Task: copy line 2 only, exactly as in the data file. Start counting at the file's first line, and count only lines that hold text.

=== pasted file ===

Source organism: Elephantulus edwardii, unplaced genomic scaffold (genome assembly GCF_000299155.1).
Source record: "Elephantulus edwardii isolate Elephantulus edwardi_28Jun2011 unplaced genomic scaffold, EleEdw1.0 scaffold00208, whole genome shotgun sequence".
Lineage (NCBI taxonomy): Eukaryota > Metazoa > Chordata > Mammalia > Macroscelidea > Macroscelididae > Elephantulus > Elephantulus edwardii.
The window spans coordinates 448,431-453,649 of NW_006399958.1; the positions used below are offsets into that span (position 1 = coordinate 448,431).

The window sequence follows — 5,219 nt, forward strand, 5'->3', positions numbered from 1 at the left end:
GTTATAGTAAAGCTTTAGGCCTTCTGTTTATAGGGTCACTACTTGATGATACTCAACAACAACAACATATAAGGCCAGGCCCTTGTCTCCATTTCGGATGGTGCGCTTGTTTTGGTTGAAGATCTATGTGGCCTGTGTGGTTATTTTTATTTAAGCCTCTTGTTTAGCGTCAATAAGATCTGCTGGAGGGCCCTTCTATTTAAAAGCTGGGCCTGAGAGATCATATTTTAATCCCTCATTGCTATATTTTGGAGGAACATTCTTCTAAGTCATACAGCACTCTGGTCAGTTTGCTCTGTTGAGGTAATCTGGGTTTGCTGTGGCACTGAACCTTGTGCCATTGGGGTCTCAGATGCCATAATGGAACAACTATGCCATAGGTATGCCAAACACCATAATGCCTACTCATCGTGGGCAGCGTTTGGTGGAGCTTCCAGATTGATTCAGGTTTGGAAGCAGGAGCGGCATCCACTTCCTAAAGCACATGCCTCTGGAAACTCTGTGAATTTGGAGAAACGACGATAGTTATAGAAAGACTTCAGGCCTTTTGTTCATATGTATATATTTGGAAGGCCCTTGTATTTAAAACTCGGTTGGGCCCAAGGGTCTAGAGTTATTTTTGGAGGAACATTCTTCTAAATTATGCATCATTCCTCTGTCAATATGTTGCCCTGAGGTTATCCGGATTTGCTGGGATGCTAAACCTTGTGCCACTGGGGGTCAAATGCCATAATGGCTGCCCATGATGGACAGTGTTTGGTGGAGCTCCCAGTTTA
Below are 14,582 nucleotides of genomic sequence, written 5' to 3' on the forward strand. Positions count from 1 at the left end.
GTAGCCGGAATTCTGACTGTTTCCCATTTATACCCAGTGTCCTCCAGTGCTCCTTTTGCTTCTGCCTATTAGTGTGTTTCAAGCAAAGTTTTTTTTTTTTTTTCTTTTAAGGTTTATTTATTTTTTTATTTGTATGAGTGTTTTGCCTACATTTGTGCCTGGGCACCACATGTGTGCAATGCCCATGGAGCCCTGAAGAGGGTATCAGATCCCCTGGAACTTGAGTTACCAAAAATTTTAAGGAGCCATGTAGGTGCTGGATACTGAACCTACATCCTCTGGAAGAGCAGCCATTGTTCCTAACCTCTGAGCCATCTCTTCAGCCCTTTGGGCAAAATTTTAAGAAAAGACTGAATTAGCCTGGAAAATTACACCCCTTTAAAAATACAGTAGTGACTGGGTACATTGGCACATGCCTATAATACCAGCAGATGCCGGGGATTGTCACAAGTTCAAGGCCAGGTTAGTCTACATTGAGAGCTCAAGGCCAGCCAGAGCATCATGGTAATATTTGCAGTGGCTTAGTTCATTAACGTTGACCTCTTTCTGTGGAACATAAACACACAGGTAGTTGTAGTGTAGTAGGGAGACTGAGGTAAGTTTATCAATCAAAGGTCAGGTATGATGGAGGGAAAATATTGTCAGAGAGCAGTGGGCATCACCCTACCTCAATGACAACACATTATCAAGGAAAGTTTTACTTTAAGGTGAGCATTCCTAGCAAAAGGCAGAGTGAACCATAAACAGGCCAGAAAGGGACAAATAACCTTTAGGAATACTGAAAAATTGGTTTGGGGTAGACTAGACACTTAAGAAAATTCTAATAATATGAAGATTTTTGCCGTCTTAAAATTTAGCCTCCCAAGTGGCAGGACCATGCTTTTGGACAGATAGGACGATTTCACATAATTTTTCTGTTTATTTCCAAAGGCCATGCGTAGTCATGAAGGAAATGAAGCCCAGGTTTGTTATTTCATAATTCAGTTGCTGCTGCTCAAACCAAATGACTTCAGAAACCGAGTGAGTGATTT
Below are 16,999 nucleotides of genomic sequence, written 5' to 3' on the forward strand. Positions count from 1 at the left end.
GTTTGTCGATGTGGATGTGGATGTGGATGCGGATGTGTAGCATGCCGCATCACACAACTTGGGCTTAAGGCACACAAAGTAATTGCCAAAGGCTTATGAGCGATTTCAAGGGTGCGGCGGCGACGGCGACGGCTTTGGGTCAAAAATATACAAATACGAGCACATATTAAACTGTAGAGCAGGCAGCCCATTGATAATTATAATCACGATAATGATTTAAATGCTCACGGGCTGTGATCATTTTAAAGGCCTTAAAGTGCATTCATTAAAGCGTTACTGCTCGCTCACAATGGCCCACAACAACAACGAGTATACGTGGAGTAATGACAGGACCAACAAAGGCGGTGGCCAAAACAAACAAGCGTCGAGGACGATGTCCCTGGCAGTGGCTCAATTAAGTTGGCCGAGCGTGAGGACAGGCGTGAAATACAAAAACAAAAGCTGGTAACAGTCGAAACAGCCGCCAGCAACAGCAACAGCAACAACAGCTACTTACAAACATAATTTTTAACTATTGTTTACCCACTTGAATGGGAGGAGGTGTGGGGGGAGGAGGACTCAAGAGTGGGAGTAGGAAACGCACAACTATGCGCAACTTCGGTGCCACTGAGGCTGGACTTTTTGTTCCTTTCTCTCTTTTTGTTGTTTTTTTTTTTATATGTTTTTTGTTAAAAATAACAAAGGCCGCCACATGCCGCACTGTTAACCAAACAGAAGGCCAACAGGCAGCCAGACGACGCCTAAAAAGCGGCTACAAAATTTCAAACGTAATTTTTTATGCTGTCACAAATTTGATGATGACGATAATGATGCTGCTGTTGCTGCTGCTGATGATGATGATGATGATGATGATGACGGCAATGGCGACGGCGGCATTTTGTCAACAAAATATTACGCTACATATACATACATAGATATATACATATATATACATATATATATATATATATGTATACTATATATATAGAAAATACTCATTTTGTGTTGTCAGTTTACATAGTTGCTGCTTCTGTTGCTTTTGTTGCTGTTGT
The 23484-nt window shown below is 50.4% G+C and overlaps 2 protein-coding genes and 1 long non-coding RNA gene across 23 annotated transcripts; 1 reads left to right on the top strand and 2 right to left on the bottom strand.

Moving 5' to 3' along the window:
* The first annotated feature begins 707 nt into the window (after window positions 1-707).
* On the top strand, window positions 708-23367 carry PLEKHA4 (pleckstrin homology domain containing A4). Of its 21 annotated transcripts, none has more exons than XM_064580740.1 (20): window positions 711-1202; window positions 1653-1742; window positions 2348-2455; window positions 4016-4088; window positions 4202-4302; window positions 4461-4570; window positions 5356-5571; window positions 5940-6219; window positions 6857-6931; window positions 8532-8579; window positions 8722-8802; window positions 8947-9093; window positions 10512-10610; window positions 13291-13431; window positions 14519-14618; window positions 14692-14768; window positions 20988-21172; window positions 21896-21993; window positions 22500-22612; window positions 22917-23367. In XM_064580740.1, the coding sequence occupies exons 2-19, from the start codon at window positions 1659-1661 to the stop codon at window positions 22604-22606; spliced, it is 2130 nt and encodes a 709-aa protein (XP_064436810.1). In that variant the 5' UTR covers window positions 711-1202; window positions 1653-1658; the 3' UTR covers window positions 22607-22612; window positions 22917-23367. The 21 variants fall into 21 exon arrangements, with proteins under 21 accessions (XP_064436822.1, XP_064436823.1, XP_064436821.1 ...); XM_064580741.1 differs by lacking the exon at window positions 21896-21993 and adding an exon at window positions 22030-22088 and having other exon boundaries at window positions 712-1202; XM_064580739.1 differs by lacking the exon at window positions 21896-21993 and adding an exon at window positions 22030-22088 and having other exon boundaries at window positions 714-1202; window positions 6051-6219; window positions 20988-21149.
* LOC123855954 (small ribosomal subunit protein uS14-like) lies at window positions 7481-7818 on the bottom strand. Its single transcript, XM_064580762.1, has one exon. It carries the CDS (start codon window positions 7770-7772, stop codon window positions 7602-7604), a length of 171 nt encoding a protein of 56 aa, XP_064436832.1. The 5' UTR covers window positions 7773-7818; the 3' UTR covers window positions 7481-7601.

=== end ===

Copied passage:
Source record: "Elephantulus edwardii isolate Elephantulus edwardi_28Jun2011 unplaced genomic scaffold, EleEdw1.0 scaffold00208, whole genome shotgun sequence".